Our goal was to explore feasibility of screening for pre-symptomatic type 1 diabetes (T1D) and celiac disease (CD) in the general population. Efficiency of and barriers to sustainable screening in various health care settings are described. From 2017-2019, the ASK study screened 23,578 children in Colorado. Of those, 0.94% were positive for islet (95% CI 0.82-1.08) and 2.10% for transglutaminase (95% CI 1.92-2.29) autoantibodies. The screening aimed to engage providers in hospital specialty clinics (HSC), emergency departments (ED), private primary care (PPC), government primary care (GPC), diabetes center (BDC), community events (CE), and retail clinics (RC). ASK provided, as needed, on-site screening staff, provider reimbursement, and electronic consenting. Efficiency was defined as #screened/research staff full-time effort per week. The majority (72%) of screenings were completed at an ED or HSC, with 91% of screenings conducted by ASK staff. Highest screening efficiency was in the ED (Figure 1). While efficient, RC yielded small numbers. Challenges to screening program implementation included inconsistent provider time and commitment, limited clinic space, competing priorities, and research constraints. Translation to a sustainable screening in primary care will need to address these challenges in a practice-specific fashion.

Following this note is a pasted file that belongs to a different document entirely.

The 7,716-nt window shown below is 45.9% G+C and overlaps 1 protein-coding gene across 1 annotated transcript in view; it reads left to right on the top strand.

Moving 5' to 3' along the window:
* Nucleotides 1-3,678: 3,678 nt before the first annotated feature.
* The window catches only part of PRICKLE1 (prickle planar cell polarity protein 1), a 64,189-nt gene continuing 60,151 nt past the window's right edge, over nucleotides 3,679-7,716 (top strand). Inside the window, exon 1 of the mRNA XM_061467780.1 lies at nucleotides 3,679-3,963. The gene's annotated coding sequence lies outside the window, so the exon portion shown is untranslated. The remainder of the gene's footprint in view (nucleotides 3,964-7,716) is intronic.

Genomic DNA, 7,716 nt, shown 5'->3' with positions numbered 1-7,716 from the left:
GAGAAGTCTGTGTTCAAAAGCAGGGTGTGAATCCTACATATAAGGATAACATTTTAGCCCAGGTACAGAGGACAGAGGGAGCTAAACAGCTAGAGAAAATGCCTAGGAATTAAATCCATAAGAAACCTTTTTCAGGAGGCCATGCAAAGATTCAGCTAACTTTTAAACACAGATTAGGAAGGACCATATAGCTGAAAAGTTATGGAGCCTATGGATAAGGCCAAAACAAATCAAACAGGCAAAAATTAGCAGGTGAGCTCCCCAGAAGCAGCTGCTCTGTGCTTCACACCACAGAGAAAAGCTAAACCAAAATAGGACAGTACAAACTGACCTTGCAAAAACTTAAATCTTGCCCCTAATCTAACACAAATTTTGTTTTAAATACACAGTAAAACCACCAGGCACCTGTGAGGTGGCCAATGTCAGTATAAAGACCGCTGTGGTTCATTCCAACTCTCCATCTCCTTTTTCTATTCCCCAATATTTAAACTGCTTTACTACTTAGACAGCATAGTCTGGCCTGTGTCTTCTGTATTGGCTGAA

C.R. Geno Rasmussen: None. K. Waugh: None. J. Baxter: None. A. Steck: None. B.I. Frohnert: None. M. Rewers: None.


JDRF (3-SRA-2018-564-M-N)

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